Up Close and Personal with a Roadrunner

Roadrunners are abundant in Albuquerque. They have adapted to an urban environment, using the block walls in my neighborhood as superhighways. They also like sidewalks, rarely using streets except to cross.

Roadrunners are not afraid of people, but they tend to keep a bit of a distance. Yesterday was somewhat unusual. In the morning I saw a roadrunner sitting on my patio table! It was eyeing a hummingbird feeder, apparently hoping to grab a tasty bite. However, it left before catching anything, at least while I was watching.

In the afternoon I was having some trees trimmed. A roadrunner seemed to think it could find something to eat in one of the trees. Even though people were around, this roadrunner was in no hurry to leave. I used the opportunity to take some pictures.

Note the beak, which can crush instantly almost any prey. Also note its feet. Certainly roadrunners are not the funny creatures that have been portrayed in cartoons: they are much more interesting.

Roadrunner
Roadrunner
Roadrunner
Roadrunner with Ruffled Feathers
Roadrunner
Roadrunner
Roadrunner
Roadrunner

10 Replies to “Up Close and Personal with a Roadrunner”

  1. Fantastic photos. It looks like it’s sizing you up, trying to figure out if it can make a meal of you. Roadrunners are very prehistoric looking. To me they are like small Velociraptors.

    1. Hi, Tim. Thanks! That thought did cross my mind 🙂 but it kept looking up into the tree. I*think* it was hoping for some baby bird. However, I did give it its space 😉 I completely agree that they are prehistoric looking.

  2. Wow, that roadrunner is up close and personal! I like all the photos. They really show off his personality. Fantastic!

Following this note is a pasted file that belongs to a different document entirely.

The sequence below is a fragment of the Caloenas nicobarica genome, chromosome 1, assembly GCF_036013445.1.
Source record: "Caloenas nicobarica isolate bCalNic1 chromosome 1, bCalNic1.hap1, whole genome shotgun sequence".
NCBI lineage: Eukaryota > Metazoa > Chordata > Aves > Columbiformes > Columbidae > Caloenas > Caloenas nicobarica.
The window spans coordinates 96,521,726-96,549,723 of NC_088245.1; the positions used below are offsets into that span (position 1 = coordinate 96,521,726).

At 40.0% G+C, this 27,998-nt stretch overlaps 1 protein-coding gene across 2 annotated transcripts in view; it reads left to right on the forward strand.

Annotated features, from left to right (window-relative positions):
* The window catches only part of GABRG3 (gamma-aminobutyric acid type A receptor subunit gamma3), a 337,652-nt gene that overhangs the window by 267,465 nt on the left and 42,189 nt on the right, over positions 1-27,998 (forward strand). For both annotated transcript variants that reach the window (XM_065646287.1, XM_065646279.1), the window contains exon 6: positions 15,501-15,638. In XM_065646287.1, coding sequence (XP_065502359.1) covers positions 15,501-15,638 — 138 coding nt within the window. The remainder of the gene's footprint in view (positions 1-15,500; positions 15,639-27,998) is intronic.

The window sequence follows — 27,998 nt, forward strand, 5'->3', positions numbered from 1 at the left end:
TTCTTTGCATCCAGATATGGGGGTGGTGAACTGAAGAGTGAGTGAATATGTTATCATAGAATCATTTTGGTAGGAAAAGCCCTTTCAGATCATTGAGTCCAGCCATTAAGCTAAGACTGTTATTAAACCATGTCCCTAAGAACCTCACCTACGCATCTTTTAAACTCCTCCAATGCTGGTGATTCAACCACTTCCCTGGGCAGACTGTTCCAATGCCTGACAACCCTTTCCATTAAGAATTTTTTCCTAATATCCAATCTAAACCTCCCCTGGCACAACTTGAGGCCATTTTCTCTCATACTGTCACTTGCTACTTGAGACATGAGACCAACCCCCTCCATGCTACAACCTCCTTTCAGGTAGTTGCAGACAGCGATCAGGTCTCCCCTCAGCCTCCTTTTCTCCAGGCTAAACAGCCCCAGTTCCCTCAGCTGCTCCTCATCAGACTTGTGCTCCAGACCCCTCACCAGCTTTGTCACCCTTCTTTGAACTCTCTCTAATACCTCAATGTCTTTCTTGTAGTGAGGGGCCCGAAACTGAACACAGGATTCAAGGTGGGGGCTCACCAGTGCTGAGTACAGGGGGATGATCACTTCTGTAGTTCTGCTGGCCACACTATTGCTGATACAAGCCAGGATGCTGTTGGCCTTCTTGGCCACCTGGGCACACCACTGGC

3. Interesting that the bird seemed to be hamming it up a bit. How do you tell a male from a female? Does that turquoise “eyeliner” help distinguish gender?

    1. Hi, Barbara. First, let me say I have appreciated your comments elsewhere.
      Those are great questions. The roadrunner is generally considered monomorphic. I had to look up “how to differentiate gender in roadrunners.” 🙂 I didn’t know…My experience in photographing roadrunners is that seeing the blue depends upon lighting conditions. That seems to be true for the blue in the tail feathers as well as the blue (and orange) “eye makeup.”
      Thanks for coming by.

  4. Fabulous, Susan. What a thrill it must be to see them racing along. And a bigger one to get one to model for you.

    1. Anita, so nice to see you again. I admit I enjoy the roadrunners. 🙂 You may (or may not) remember a hawk series I did several years ago. With the hawk, there was no doubt in my mind that it was interacting with me. With this roadrunner, I think it wanted to hunt birds and it was sizing me up to see if I would be a hindrance. Some people describe “the roadrunner stare-down.” Under any circumstances, I was thrilled to have this opportunity to photograph this one. Thank you for the comment.. Have a great weekend. 🙂

  5. The roadrunner seems to have an expressive face. After Tim’s mention of the RR having prehistoric look about him, I was almost expecting a reptilian tongue to flick out to measure the surroundings. For sure that’s when to slowly back away, lol. 🙂

    O/T: My daughters started year 2 of med school last week. They’re pretty excited about it. I think it’s the idea they get to go on rounds once a week, and time to look the part – we gave them a couple pair of scrubs. Both Laurie and Andrea told them to be sharp while on rounds. Not bad considering they were equestrians two weeks ago.

    1. Hi, David!
      First, you must be so proud of your daughters. Again, congratulations to them and to you. 🙂
      Sometimes it is really easy to see that birds started out as reptiles.Several years ago I got several shots of a jay as it was flying off. In the last shot, it looked more like a flying reptile than a bird.
      Thanks for coming by. Really nice to see you again.

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